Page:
An important key to cleaning up your life starts with organizing your room. When we think of influence, we usually think of others, life experiences and personal goals. But our space has a big influence on us as well. Whether it be the bedroom, home, office or workshop, every place and every space impacts you in some form or fashion.
From subtle to significant, a space’s organization, appearance and smell all leave an impression on those who interact with it. A clean room projects feelings of safety, security and serenity while also communicating the characteristics of responsibility and discipline. A messy room communicates creativity and chaos, along with feelings of disorganization, carelessness and uncertainty. Personally, my spaces tend to fall under the latter category.
Why allow yourself to work and live in a space that does not ultimately benefit you? If you happen to be like me, organizing sounds like a lot of work that simply isn’t worth it. While living in a little clutter can seem carefree at first, it can quickly become overwhelming. From personal experience, let me tell you: It’s not worth it. As a veteran of several black hole situations, with consistent encouragement and a little pleading, I finally decided to listen to my mother and get organized.
As one season seamlessly fades into the next, you might feel that the opportunity to get organized has come and gone. But take my word for it — it’s not too late. There is no better time to start the journey of organizing a space than the present. (Right, mom?) Here are some tips, courtesy of my wonderful and patient mother, that helped me successfully face the daunting task of organization.
Step 1: Declutter, Declutter, Declutter!
Decluttering can be a big task. Whether it be an office or bedroom, the task seems never-ending. A simple way to reduce the enormity of the job is to divide and conquer. First, grab a trash bag and gather up any and all trash that may or may not have accidentally missed the trash can. (If this doesn’t apply to you or your space, I would like to congratulate you on not living in a total pigsty.) Now, instead of taking on a whole space, make several different categories. Focus your attention and efforts on one specific group at a time.
While this approach may seem more tedious, it allows for a thorough cleaning by eliminating the possibility of distractions from less important categories. By handling each category individually, you’re given more opportunities to experience feelings of accomplishment.
After the initial decluttering, accomplishing organization can feel nearly impossible. My advice is to ignore any and all feelings of discouragement. Keep moving forward!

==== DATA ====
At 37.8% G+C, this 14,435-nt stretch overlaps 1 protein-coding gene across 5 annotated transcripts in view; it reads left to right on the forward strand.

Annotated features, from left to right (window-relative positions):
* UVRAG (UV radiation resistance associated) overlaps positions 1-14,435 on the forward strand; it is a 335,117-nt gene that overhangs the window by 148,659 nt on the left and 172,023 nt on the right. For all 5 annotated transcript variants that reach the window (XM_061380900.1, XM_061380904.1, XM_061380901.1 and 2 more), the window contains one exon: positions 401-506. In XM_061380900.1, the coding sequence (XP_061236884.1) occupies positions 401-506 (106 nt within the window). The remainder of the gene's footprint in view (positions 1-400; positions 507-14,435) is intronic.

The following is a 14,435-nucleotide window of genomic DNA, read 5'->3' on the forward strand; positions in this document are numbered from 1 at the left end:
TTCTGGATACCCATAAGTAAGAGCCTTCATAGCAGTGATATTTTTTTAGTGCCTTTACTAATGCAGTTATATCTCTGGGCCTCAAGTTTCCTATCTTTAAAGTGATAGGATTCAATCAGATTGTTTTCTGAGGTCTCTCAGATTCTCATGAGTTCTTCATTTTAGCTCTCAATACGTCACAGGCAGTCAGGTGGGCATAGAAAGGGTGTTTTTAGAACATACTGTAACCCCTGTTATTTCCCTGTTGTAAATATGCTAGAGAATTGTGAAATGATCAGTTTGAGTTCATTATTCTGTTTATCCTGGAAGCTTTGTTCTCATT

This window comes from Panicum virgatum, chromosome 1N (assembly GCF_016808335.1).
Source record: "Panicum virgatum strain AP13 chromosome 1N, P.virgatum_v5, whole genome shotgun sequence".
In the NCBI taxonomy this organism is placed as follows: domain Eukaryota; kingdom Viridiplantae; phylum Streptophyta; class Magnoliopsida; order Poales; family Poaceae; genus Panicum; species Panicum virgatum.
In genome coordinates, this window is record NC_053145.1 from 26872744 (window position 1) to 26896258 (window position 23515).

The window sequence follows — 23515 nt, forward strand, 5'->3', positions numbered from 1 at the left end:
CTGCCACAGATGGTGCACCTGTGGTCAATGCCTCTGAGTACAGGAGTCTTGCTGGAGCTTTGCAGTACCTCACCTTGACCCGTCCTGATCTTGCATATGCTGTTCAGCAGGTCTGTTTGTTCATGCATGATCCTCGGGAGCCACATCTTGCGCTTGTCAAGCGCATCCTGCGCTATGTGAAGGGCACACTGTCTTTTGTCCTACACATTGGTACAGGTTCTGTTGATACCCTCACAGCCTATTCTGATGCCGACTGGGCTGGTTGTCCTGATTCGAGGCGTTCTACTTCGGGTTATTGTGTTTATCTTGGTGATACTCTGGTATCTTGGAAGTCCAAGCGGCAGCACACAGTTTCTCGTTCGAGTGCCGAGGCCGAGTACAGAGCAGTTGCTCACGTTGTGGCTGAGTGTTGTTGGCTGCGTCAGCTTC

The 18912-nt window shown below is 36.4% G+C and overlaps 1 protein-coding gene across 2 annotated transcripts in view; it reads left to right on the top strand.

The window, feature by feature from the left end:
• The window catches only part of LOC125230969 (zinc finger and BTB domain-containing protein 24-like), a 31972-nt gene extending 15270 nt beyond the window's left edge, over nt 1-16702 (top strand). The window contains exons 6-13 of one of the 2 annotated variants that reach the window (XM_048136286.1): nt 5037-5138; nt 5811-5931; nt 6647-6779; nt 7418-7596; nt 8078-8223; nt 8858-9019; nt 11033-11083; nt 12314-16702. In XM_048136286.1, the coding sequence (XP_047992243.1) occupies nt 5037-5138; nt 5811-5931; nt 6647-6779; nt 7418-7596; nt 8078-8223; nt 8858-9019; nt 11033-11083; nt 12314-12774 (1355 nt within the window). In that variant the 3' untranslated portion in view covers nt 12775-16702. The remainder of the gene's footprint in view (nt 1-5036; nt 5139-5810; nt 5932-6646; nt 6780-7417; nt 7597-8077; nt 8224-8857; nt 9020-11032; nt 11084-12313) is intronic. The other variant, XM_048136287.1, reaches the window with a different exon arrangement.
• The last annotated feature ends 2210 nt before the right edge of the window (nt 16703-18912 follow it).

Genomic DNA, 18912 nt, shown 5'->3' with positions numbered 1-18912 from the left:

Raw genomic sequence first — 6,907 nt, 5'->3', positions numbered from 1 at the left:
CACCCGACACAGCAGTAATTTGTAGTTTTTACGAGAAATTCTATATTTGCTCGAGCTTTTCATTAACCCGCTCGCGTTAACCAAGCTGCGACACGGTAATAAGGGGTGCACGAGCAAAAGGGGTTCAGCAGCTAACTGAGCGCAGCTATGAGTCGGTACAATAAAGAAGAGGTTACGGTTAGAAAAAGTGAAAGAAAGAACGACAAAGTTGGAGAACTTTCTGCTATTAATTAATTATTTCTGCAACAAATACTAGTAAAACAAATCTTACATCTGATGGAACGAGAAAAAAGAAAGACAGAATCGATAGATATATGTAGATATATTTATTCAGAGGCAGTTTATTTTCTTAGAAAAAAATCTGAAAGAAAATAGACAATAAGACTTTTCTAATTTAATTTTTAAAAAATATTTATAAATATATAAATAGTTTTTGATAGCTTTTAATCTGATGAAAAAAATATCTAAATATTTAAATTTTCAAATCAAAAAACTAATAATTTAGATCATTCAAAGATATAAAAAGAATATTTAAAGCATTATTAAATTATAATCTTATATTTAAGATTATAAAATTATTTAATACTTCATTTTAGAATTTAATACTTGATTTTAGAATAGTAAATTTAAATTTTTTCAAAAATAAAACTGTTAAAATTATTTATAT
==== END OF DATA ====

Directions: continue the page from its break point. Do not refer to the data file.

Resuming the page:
Step 2: Prioritize and Purge
Next comes the purge. But before we can purge, we have to prioritize. What it ultimately comes down to are three questions:
- Do you use it every day/often?
- Does it have a useful or unique purpose?
- Does it inspire joy?
If it fails to fall into one of those categories, dump it. Those trendy booties you only managed to wear a handful of times in the past year aren’t worth it. Neither are the lucky basketball shorts you haven’t worn (or fit into) since the glory days. In the case of any work space, cars included, if it’s not used daily, it has no reason to be seen daily. Carve out a space, either a drawer or a box, for important documents or tools.
Step 3: Designate and Destress
Having a designated place for every object is necessary for successfully maintaining organization. This is key because by assigning a place for each object or category, you eliminate time spent desperately searching for that account file or the beloved LBD. This is especially helpful in small spaces, as it tends to maximize the amount of usable space.
Step 4: Show Some Respect
What we all learned in preschool is still true: treat others how you want to be treated. Why not apply the same ideology to your space and its contents? Would you want someone to come in throwing your papers everywhere or slinging your nice jewelry this way and that? Treating spaces and the contents that fill it with respect will not only result in less self-inflicted wear and tear, but will also encourage the practice of treating other places with respect.
Step 5: Give a Little, to Get a Little, to Make a Lot
After everything is organized and pretty, you will feel confident in how far you’ve come. But the journey is not over. In fact, it’s far from being over. To enjoy what you’ve worked so hard for and to maintain the benefits, you have to put in the few extra minutes here and there, whether that be putting stuff in its place or making your bed. You have to give a little time, to get a little benefit, to make a lot of difference in the way you organize your space.